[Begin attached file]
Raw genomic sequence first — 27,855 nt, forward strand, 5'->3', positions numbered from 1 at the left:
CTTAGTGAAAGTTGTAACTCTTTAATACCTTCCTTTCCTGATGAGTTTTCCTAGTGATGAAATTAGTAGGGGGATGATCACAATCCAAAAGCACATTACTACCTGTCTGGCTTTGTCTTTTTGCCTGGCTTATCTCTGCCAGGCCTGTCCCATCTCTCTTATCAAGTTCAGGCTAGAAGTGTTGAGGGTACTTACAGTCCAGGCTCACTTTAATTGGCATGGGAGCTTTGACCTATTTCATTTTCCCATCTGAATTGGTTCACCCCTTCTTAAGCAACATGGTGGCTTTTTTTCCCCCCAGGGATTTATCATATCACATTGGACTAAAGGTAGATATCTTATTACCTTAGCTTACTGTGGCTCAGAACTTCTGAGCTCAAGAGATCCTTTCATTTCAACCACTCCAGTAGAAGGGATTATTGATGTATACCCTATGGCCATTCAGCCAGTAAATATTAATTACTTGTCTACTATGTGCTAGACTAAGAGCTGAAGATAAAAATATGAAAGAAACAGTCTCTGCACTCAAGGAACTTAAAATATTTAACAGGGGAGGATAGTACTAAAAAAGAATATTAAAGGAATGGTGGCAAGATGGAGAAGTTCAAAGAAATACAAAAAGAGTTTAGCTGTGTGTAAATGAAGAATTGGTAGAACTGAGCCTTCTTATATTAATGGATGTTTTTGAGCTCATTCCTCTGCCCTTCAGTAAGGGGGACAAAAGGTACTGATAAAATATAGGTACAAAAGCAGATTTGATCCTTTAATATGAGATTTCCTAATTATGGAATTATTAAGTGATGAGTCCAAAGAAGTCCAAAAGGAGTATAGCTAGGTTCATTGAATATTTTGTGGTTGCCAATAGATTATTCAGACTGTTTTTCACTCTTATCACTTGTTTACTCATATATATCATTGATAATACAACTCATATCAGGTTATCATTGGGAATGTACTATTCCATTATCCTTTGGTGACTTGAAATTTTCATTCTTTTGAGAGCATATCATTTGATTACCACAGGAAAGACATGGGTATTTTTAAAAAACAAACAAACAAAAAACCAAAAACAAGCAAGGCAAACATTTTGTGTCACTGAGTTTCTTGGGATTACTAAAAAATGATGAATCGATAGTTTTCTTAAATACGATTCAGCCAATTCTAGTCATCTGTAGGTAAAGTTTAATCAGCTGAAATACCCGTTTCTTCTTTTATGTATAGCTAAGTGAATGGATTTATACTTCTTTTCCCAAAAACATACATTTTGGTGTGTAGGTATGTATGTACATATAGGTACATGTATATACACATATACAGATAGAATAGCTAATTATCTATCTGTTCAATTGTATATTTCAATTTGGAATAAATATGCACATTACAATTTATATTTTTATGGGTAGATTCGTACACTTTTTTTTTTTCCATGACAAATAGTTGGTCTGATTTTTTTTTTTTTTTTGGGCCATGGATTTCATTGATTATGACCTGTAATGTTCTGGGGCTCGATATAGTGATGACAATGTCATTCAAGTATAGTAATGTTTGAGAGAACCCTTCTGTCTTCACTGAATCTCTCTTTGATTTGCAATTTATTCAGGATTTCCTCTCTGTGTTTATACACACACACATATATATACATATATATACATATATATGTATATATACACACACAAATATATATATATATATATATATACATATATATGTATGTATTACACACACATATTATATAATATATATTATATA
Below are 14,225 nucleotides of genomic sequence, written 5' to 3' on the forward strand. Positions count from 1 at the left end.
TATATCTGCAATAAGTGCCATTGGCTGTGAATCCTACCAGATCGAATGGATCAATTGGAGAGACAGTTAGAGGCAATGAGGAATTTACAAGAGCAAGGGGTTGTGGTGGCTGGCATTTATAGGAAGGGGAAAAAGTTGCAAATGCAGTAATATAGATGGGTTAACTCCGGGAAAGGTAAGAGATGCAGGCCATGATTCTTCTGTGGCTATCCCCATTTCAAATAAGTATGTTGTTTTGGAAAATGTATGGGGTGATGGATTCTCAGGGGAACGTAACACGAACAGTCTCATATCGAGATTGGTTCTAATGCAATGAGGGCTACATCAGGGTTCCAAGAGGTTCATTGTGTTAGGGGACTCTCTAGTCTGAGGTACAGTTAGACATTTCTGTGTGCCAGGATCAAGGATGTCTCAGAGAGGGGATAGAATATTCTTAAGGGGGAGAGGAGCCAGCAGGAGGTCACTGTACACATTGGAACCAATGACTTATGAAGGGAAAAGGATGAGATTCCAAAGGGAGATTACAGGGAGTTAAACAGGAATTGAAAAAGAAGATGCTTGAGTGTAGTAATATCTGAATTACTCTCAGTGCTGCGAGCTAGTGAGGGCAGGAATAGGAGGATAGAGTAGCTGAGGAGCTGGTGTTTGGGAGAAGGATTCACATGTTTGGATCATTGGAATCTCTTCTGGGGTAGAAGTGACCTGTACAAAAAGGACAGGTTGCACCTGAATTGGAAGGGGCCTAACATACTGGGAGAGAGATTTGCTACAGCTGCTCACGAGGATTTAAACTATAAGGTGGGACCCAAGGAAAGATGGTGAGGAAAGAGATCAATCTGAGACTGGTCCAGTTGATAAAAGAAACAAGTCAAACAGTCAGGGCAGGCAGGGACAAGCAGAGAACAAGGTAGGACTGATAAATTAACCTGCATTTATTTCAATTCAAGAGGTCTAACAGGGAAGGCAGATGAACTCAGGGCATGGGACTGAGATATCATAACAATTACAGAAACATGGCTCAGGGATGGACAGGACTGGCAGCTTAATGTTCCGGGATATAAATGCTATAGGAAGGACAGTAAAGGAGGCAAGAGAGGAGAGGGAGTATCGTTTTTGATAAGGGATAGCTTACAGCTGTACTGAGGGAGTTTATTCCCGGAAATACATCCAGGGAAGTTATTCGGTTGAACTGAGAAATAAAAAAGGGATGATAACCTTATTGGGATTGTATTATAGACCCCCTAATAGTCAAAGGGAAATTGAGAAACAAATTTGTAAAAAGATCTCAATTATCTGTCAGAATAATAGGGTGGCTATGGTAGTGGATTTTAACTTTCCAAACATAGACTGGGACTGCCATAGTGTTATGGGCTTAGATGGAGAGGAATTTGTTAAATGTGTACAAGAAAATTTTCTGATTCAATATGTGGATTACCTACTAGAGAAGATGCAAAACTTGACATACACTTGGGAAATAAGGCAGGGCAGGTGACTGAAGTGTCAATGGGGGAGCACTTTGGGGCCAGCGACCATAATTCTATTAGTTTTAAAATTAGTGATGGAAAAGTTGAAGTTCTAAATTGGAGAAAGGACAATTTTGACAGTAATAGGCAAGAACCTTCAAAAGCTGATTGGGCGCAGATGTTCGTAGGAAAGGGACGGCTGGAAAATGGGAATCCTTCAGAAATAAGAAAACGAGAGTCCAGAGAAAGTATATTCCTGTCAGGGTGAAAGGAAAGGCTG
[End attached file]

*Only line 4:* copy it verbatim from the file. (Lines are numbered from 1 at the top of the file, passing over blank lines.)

TATATCTGCAATAAGTGCCATTGGCTGTGAATCCTACCAGATCGAATGGATCAATTGGAGAGACAGTTAGAGGCAATGAGGAATTTACAAGAGCAAGGGGTTGTGGTGGCTGGCATTTATAGGAAGGGGAAAAAGTTGCAAATGCAGTAATATAGATGGGTTAACTCCGGGAAAGGTAAGAGATGCAGGCCATGATTCTTCTGTGGCTATCCCCATTTCAAATAAGTATGTTGTTTTGGAAAATGTATGGGGTGATGGATTCTCAGGGGAACGTAACACGAACAGTCTCATATCGAGATTGGTTCTAATGCAATGAGGGCTACATCAGGGTTCCAAGAGGTTCATTGTGTTAGGGGACTCTCTAGTCTGAGGTACAGTTAGACATTTCTGTGTGCCAGGATCAAGGATGTCTCAGAGAGGGGATAGAATATTCTTAAGGGGGAGAGGAGCCAGCAGGAGGTCACTGTACACATTGGAACCAATGACTTATGAAGGGAAAAGGATGAGATTCCAAAGGGAGATTACAGGGAGTTAAACAGGAATTGAAAAAGAAGATGCTTGAGTGTAGTAATATCTGAATTACTCTCAGTGCTGCGAGCTAGTGAGGGCAGGAATAGGAGGATAGAGTAGCTGAGGAGCTGGTGTTTGGGAGAAGGATTCACATGTTTGGATCATTGGAATCTCTTCTGGGGTAGAAGTGACCTGTACAAAAAGGACAGGTTGCACCTGAATTGGAAGGGGCCTAACATACTGGGAGAGAGATTTGCTACAGCTGCTCACGAGGATTTAAACTATAAGGTGGGACCCAAGGAAAGATGGTGAGGAAAGAGATCAATCTGAGACTGGTCCAGTTGATAAAAGAAACAAGTCAAACAGTCAGGGCAGGCAGGGACAAGCAGAGAACAAGGTAGGACTGATAAATTAACCTGCATTTATTTCAATTCAAGAGGTCTAACAGGGAAGGCAGATGAACTCAGGGCATGGGACTGAGATATCATAACAATTACAGAAACATGGCTCAGGGATGGACAGGACTGGCAGCTTAATGTTCCGGGATATAAATGCTATAGGAAGGACAGTAAAGGAGGCAAGAGAGGAGAGGGAGTATCGTTTTTGATAAGGGATAGCTTACAGCTGTACTGAGGGAGTTTATTCCCGGAAATACATCCAGGGAAGTTATTCGGTTGAACTGAGAAATAAAAAAGGGATGATAACCTTATTGGGATTGTATTATAGACCCCCTAATAGTCAAAGGGAAATTGAGAAACAAATTTGTAAAAAGATCTCAATTATCTGTCAGAATAATAGGGTGGCTATGGTAGTGGATTTTAACTTTCCAAACATAGACTGGGACTGCCATAGTGTTATGGGCTTAGATGGAGAGGAATTTGTTAAATGTGTACAAGAAAATTTTCTGATTCAATATGTGGATTACCTACTAGAGAAGATGCAAAACTTGACATACACTTGGGAAATAAGGCAGGGCAGGTGACTGAAGTGTCAATGGGGGAGCACTTTGGGGCCAGCGACCATAATTCTATTAGTTTTAAAATTAGTGATGGAAAAGTTGAAGTTCTAAATTGGAGAAAGGACAATTTTGACAGTAATAGGCAAGAACCTTCAAAAGCTGATTGGGCGCAGATGTTCGTAGGAAAGGGACGGCTGGAAAATGGGAATCCTTCAGAAATAAGAAAACGAGAGTCCAGAGAAAGTATATTCCTGTCAGGGTGAAAGGAAAGGCTG